My Printeer Back Story (Part 1)

In the next few days we will be launching our first product, Printeer. For me personally, this is such a huge milestone, as it is something I’ve been working toward in one way or another for almost three years.  I am extremely excited for what comes next. However, I also think part of understanding a person, a product, or a company is understanding its past, so for the benefit of those who don’t know me well, here is the story of how I got to where I am today.

me, summer 2011

me, summer 2011

Three years ago I was in a very different place wearing a very different hat. Literally. I was an officer in the US Navy, operating nuclear reactors onboard the USS Dwight D. Eisenhower, based out of Norfolk, Virginia. My five years of military service ended in late 2011, and I spent the following six months enjoying my independence with long trips to South America, India, Australia, and China. It was also during this time that I decided definitively on what I’d been pondering for a long time: that I wanted to start a tech company in the field of 3D printing.

After returning home, I had a very tough decision to make: go to business school at MIT, where I’d recently been admitted, or jump straight into starting a company with the mantra, “There’s no better way to learn something than by doing it.” I decided on business school, but it turns out I really split the two options, because after completing just the first year of my two-year MBA program, I took a leave of absence and moved to Santa Barbara to work on Mission St. full time.

Those were the early days, when Mission St. was just an idea – a passion, a drive, a plan – but nothing concrete. What made it a reality was building a team, and that started with my co-founder Gabe. Gabe Rosenhouse and I have known each other for a long time; we met on the first day of 6th grade. We were best friends in middle school in Portland, Oregon, and we were science project partners for two years when we measured the speed of sound in various conditions. Gabe and I drifted when we I transferred high schools, and then drifted even more during our college years. However, I always thought of Gabe as one of the smartest people I knew (and still do), and I also knew that he had a passion for problem solving and computer programming – both of which would be at the core of Mission St.’s future.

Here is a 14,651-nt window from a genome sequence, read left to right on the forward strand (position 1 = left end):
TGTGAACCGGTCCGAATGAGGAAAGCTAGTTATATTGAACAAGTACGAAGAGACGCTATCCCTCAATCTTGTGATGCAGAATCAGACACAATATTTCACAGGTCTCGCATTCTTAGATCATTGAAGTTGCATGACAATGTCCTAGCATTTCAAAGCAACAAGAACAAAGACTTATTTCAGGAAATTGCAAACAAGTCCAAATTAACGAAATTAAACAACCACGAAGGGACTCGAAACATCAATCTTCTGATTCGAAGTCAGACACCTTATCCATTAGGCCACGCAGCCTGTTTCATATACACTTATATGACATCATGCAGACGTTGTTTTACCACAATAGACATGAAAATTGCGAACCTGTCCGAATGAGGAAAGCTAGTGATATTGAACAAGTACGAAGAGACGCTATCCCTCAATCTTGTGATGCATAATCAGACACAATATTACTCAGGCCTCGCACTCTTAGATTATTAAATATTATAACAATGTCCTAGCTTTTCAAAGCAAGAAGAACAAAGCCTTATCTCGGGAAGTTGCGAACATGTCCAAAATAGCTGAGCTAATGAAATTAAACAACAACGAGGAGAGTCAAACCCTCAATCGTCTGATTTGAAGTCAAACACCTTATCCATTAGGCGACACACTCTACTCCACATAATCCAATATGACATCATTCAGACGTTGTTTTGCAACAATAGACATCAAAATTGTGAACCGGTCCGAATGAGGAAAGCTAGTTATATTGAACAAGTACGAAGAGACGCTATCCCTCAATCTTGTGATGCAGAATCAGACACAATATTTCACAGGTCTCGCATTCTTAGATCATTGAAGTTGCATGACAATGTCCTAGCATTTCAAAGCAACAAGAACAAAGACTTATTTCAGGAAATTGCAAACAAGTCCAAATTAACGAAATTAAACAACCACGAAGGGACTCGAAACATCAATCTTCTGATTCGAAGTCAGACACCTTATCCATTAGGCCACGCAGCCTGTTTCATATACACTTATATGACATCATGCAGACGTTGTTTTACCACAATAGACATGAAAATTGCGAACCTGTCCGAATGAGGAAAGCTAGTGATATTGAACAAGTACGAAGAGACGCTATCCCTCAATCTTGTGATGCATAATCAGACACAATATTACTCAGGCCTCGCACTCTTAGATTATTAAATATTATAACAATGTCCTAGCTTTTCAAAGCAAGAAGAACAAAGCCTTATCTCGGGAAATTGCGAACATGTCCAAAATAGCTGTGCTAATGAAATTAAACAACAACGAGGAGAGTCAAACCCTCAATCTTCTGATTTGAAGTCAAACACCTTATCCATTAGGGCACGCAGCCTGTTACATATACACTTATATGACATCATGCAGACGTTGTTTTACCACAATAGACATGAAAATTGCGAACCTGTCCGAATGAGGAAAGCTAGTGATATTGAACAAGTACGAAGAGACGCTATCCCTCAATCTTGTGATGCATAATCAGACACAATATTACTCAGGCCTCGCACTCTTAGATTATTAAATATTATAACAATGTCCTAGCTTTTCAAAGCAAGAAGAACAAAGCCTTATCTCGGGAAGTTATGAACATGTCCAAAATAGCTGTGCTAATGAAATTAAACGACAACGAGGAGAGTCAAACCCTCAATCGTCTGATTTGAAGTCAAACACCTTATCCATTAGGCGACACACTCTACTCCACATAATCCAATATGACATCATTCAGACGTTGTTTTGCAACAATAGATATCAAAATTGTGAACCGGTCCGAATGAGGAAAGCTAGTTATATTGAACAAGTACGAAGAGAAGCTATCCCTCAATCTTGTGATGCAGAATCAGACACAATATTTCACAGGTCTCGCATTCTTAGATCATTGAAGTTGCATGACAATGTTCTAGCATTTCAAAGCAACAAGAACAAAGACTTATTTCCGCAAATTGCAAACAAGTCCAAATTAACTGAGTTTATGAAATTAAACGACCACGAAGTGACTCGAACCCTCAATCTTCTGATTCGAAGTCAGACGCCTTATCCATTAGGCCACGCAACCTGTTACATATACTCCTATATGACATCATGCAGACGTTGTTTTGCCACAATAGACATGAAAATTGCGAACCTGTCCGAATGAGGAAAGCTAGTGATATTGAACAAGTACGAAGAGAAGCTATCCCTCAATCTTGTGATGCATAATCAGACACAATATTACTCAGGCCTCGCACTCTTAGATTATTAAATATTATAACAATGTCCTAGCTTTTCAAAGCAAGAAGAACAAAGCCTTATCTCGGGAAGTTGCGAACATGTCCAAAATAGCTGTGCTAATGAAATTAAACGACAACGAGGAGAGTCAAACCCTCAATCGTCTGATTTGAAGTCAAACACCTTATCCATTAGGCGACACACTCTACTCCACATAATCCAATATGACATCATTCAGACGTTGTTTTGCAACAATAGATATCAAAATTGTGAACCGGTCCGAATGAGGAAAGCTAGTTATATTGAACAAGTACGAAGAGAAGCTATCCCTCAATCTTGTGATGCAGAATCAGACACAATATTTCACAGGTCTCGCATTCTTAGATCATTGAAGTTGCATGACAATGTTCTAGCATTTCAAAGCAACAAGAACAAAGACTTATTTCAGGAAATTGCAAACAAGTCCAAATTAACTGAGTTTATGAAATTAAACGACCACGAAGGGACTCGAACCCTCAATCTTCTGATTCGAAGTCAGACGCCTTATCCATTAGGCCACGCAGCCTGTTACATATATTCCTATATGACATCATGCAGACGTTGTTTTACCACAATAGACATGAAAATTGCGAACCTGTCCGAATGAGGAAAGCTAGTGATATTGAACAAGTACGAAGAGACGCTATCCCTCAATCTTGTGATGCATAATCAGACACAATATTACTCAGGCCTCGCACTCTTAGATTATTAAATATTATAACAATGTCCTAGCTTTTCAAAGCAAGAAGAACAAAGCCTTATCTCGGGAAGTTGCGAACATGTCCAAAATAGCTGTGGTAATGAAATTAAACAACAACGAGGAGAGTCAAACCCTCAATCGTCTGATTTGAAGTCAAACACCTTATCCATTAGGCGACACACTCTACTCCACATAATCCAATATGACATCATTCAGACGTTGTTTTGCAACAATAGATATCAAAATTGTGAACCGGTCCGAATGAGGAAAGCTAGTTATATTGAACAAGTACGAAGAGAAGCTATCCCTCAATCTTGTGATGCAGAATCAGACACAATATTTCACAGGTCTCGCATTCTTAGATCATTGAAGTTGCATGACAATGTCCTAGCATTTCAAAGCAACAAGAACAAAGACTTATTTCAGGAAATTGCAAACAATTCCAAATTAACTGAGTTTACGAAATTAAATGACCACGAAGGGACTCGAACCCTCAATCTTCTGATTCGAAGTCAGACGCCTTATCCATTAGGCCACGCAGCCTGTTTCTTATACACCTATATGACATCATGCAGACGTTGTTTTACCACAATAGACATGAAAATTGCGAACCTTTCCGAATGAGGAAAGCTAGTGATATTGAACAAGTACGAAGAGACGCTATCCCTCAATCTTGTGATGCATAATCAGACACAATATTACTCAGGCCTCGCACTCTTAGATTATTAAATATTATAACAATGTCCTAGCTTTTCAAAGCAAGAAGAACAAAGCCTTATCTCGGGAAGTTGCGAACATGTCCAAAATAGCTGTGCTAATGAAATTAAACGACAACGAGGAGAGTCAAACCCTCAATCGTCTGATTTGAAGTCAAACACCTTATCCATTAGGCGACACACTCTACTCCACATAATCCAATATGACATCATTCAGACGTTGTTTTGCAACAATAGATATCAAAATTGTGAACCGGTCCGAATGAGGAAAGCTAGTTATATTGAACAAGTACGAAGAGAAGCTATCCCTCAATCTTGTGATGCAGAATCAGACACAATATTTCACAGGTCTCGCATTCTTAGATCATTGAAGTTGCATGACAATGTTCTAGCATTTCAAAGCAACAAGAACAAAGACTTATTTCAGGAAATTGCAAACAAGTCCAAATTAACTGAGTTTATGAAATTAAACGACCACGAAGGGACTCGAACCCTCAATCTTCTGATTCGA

We actually reconnected at Gabe’s parents’ Hanukah party right after I left the Navy, and then I visited him before business school in Chicago in the summer of 2012. He was a PhD candidate doing neuroscience research, but he was also very intrigued by 3D printing and my desire to make the technology more capable and accessible. However, I still didn’t really have a viable product idea, and I was just starting business school, so for the next six months, we were just old friend who bounced business and technology ideas around on the phone from time to time.

That all changed in early 2013.  Starting my second semester of business school, my focus shifted and honed, and so did my need for someone like Gabe to be on the team for real.

In early 2013, the Mission St. business plan coalesced around the need for a more accessible 3D printer for those who aren’t well-funded institutions or dedicated tinkerers.  K-12 education became the focus, because 3D printing has something to add to everyone’s lives, and it all begins with exposure and education. Our product would be an integration of 3D printing software and hardware components in a way that would be radically more accessible and inviting to kids, parents, and teachers.

Around this time, I also started talking about running an internship over the summer to build a product prototype with the help of some undergraduate engineers. To pull this off, though, I needed an experienced programmer to lead the software team, and after several phone calls, emails, and a trip to Chicago, Gabe agreed to join me in California for the summer.  Around the same time I also met Tom Mackin, a mechanical engineering professor at Cal Poly, San Luis Obispo, who loved the idea and wanted to be involved, specifically in helping me connect with other bright, motivated engineers. Together, Gabe, Tom and I recruited seven interns, and on June 17th, 2013, we began working full time in an aqua-blue house on West Mission Street in Santa Barbara, California.

house

Our home on Mission St.

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